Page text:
insight - Computational Algebra and Geometry - # Subresultant polynomials for multiple univariate polynomials in Newton basis

Core Concepts

A new formula is developed to express the subresultant polynomials of multiple univariate polynomials in the same Newton basis as the input polynomials.

Abstract

The paper addresses the problem of formulating subresultant polynomials for several univariate polynomials when they are expressed in Newton basis, rather than the standard power basis.

Key highlights:

- The authors extend the concept of companion matrix from power basis to Newton basis, which allows them to construct a matrix that can be used to formulate the subresultant polynomials in the given Newton basis.
- They generalize the concept of determinant polynomial from power basis to Newton basis, enabling the expression of subresultant polynomials in the provided Newton basis.
- The newly developed formula for subresultant polynomials in Newton basis is shown to be equivalent to the subresultant polynomials in power basis after expansion.
- As an application, the authors devise a method for computing the GCD of several numerical Newton polynomials without involving basis transformation.
- The formula generalizes previous work on subresultant polynomials in roots by allowing an arbitrary choice of nodes for the Newton basis, rather than restricting to the roots of one of the input polynomials.

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by Weidong Wang... at **arxiv.org** 09-11-2024

Deeper Inquiries

The proposed formula for subresultant polynomials in Newton basis can be extended to accommodate input polynomials expressed in different Newton bases by introducing a transformation mechanism that aligns the bases. This involves identifying a common set of nodes or a reference Newton basis that can serve as a bridge between the various bases used for the input polynomials.
To achieve this, one could utilize a basis transformation technique that maps each polynomial from its respective Newton basis to the common basis. This transformation can be performed using interpolation methods or by constructing a change of basis matrix that relates the coefficients of the polynomials in their original bases to those in the common basis. Once all polynomials are expressed in the same Newton basis, the existing formula for subresultant polynomials can be applied directly.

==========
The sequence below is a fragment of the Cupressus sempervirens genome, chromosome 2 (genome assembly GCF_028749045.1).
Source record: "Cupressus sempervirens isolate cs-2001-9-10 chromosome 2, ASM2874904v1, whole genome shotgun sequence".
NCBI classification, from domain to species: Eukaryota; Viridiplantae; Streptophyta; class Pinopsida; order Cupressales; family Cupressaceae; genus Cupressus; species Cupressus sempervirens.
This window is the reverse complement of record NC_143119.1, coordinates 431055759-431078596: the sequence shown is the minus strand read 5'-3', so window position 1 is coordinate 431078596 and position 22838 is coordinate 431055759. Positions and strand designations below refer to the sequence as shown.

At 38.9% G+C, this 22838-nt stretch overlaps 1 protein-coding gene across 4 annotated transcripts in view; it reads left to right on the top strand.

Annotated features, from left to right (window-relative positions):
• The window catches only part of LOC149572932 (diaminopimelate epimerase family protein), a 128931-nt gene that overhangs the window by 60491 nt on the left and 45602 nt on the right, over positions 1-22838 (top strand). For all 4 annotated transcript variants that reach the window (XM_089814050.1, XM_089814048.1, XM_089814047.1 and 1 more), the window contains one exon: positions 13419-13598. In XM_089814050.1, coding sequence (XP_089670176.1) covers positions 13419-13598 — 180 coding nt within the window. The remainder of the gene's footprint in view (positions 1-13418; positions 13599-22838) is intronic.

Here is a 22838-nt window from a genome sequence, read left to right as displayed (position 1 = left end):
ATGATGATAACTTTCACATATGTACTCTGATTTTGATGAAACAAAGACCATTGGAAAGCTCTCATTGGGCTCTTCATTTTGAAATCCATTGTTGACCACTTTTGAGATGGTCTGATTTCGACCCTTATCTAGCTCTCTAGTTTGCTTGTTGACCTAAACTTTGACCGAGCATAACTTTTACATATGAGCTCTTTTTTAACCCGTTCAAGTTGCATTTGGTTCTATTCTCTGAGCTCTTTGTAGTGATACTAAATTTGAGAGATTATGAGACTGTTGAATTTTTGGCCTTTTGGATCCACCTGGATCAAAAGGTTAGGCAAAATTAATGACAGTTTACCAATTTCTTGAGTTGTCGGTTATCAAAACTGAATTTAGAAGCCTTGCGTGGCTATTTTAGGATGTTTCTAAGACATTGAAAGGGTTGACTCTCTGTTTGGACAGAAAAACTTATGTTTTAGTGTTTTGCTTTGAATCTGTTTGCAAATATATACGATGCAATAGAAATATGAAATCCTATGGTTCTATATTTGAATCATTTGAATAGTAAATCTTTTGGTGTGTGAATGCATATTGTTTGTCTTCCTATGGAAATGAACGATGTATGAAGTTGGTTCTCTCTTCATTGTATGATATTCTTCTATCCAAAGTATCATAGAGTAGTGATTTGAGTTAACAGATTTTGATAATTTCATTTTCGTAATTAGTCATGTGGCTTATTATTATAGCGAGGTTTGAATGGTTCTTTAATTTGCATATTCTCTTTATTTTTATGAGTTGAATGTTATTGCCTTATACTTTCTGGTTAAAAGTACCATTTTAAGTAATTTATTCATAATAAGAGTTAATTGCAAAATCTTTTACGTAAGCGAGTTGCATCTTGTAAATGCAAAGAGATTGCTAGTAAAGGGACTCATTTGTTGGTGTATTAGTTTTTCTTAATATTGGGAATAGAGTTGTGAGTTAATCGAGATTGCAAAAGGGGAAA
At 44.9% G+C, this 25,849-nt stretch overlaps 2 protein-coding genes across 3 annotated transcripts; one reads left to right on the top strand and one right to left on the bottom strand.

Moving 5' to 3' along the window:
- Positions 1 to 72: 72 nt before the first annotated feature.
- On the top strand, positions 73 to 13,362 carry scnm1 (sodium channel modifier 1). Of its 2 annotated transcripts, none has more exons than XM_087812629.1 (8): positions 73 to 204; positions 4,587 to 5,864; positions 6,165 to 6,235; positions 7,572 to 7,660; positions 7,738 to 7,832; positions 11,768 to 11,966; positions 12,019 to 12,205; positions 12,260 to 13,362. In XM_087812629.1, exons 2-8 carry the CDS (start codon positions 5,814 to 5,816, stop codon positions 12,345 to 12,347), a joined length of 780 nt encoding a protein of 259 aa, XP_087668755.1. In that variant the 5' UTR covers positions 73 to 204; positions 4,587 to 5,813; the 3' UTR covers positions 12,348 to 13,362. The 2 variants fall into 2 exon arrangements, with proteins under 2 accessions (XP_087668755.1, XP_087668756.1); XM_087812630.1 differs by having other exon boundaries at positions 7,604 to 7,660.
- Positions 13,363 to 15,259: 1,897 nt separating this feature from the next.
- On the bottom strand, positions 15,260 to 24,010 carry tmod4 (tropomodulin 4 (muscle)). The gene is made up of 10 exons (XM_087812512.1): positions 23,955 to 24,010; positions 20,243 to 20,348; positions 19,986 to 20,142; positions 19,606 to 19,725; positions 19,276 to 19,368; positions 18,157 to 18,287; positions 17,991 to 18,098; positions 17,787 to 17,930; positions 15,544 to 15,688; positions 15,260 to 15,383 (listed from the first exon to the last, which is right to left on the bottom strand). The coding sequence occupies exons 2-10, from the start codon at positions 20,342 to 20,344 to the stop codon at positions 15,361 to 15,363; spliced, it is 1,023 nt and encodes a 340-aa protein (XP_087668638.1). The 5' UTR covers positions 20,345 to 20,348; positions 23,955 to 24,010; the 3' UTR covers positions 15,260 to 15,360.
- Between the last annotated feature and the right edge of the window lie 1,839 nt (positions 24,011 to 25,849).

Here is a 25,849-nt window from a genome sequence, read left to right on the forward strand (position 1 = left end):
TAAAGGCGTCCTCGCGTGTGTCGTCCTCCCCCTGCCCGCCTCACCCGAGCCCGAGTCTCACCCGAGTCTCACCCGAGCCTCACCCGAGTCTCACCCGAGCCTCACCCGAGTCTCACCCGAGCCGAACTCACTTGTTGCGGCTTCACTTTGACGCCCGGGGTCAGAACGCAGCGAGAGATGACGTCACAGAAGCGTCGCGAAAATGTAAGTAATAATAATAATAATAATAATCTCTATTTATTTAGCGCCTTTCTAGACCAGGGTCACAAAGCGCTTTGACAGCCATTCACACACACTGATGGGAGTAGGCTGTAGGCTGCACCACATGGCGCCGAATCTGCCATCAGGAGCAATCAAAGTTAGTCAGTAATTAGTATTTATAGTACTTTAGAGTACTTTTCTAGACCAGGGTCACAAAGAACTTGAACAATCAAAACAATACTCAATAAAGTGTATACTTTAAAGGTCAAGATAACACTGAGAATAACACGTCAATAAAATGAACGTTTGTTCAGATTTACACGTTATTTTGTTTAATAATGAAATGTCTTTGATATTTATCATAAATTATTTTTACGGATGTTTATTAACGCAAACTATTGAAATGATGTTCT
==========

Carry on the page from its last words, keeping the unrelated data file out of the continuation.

Moreover, the formulation of the companion matrix can be adapted to account for the different bases by ensuring that the matrix operations respect the structure of the polynomials in their respective bases. This approach not only preserves the algebraic properties of the subresultants but also maintains the integrity of the computations, allowing for a seamless integration of polynomials from various Newton bases.

Computing subresultant polynomials directly in Newton basis offers several numerical stability advantages over the traditional approach of transforming to power basis first. One of the primary concerns with basis transformation is the potential for numerical instability, which can arise due to the ill-conditioning of the transformation matrices, especially when the nodes of the Newton basis are close together or poorly chosen.
By performing computations directly in the Newton basis, one can avoid the intermediate step of transforming to power basis, which often involves significant numerical error due to rounding and loss of precision. The Newton basis is particularly advantageous in interpolation scenarios, where the polynomials are evaluated at specific nodes. This direct computation minimizes the risk of introducing errors that can accumulate during the transformation process.
Additionally, the structure of the Newton basis allows for more stable evaluations of polynomials, as it is inherently designed to handle polynomial interpolation and can provide better conditioning for numerical algorithms. This stability is crucial in applications such as polynomial system solving and quantifier elimination, where accurate computation of subresultants is essential for the overall reliability of the results.

Yes, the ideas developed in this work can be applied to other types of non-standard polynomial bases beyond Newton basis. The framework established for formulating subresultant polynomials in Newton basis, particularly the use of companion matrices and determinant polynomials, is versatile and can be adapted to various polynomial bases, such as Bernstein, Lagrange, or Chebyshev bases.
To extend the methodology to other bases, one would need to define the appropriate companion matrix and determinant polynomial formulations that correspond to the specific properties of the new basis. For instance, the construction of the companion matrix would need to reflect the structure of the polynomials in the chosen basis, ensuring that the endomorphism defined by the matrix aligns with the multiplication operations relevant to that basis.
Moreover, the generalization of the determinant polynomial concept, as introduced in the paper, allows for flexibility in accommodating different polynomial sets. By adjusting the definitions and properties of the matrices involved, researchers can derive subresultant polynomials that maintain the algebraic characteristics of the original polynomials, regardless of the basis used.
This adaptability opens up new avenues for research and application in computational algebra, enabling the development of basis-preserving algorithms for a wider range of polynomial bases, thus enhancing the robustness and applicability of resultant theory in various mathematical and engineering contexts.

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